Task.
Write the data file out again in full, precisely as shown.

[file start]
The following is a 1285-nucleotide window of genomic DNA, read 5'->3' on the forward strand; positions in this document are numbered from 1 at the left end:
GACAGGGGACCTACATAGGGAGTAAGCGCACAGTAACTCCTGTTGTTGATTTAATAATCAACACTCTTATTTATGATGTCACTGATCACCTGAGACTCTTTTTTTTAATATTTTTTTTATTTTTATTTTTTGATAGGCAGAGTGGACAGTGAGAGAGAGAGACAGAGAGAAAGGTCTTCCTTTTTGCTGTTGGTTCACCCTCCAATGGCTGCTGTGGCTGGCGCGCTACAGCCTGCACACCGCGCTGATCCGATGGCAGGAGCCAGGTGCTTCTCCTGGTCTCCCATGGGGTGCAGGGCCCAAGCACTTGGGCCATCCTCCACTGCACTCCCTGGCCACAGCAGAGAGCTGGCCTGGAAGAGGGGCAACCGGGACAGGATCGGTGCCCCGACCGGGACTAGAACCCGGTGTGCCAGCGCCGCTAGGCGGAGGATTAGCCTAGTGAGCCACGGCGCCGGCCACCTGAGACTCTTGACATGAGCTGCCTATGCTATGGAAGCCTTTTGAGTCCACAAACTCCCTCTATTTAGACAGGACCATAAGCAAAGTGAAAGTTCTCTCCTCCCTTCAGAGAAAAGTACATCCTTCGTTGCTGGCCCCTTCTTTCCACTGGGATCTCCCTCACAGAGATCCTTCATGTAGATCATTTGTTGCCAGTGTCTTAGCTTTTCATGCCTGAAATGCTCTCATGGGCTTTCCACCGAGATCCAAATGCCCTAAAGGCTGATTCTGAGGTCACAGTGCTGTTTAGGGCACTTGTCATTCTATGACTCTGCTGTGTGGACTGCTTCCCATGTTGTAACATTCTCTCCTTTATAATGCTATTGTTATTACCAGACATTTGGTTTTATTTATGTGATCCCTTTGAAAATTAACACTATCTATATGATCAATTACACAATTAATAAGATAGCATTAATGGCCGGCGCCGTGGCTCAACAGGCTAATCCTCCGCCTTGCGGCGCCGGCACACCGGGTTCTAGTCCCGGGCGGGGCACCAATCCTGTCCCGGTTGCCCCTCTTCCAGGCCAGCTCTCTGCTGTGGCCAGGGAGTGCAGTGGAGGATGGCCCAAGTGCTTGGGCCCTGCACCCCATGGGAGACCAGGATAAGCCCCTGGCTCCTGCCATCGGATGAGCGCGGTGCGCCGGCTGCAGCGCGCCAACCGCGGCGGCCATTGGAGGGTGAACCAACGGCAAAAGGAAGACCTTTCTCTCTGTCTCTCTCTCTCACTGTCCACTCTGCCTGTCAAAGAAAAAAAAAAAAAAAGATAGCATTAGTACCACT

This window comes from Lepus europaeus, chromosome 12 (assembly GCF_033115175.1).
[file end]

The following is a 1285-nucleotide window of genomic DNA, read 5'->3' on the forward strand; positions in this document are numbered from 1 at the left end:
GACAGGGGACCTACATAGGGAGTAAGCGCACAGTAACTCCTGTTGTTGATTTAATAATCAACACTCTTATTTATGATGTCACTGATCACCTGAGACTCTTTTTTTTAATATTTTTTTTATTTTTATTTTTTGATAGGCAGAGTGGACAGTGAGAGAGAGAGACAGAGAGAAAGGTCTTCCTTTTTGCTGTTGGTTCACCCTCCAATGGCTGCTGTGGCTGGCGCGCTACAGCCTGCACACCGCGCTGATCCGATGGCAGGAGCCAGGTGCTTCTCCTGGTCTCCCATGGGGTGCAGGGCCCAAGCACTTGGGCCATCCTCCACTGCACTCCCTGGCCACAGCAGAGAGCTGGCCTGGAAGAGGGGCAACCGGGACAGGATCGGTGCCCCGACCGGGACTAGAACCCGGTGTGCCAGCGCCGCTAGGCGGAGGATTAGCCTAGTGAGCCACGGCGCCGGCCACCTGAGACTCTTGACATGAGCTGCCTATGCTATGGAAGCCTTTTGAGTCCACAAACTCCCTCTATTTAGACAGGACCATAAGCAAAGTGAAAGTTCTCTCCTCCCTTCAGAGAAAAGTACATCCTTCGTTGCTGGCCCCTTCTTTCCACTGGGATCTCCCTCACAGAGATCCTTCATGTAGATCATTTGTTGCCAGTGTCTTAGCTTTTCATGCCTGAAATGCTCTCATGGGCTTTCCACCGAGATCCAAATGCCCTAAAGGCTGATTCTGAGGTCACAGTGCTGTTTAGGGCACTTGTCATTCTATGACTCTGCTGTGTGGACTGCTTCCCATGTTGTAACATTCTCTCCTTTATAATGCTATTGTTATTACCAGACATTTGGTTTTATTTATGTGATCCCTTTGAAAATTAACACTATCTATATGATCAATTACACAATTAATAAGATAGCATTAATGGCCGGCGCCGTGGCTCAACAGGCTAATCCTCCGCCTTGCGGCGCCGGCACACCGGGTTCTAGTCCCGGGCGGGGCACCAATCCTGTCCCGGTTGCCCCTCTTCCAGGCCAGCTCTCTGCTGTGGCCAGGGAGTGCAGTGGAGGATGGCCCAAGTGCTTGGGCCCTGCACCCCATGGGAGACCAGGATAAGCCCCTGGCTCCTGCCATCGGATGAGCGCGGTGCGCCGGCTGCAGCGCGCCAACCGCGGCGGCCATTGGAGGGTGAACCAACGGCAAAAGGAAGACCTTTCTCTCTGTCTCTCTCTCTCACTGTCCACTCTGCCTGTCAAAGAAAAAAAAAAAAAAAGATAGCATTAGTACCACT

This window comes from Lepus europaeus, chromosome 12 (assembly GCF_033115175.1).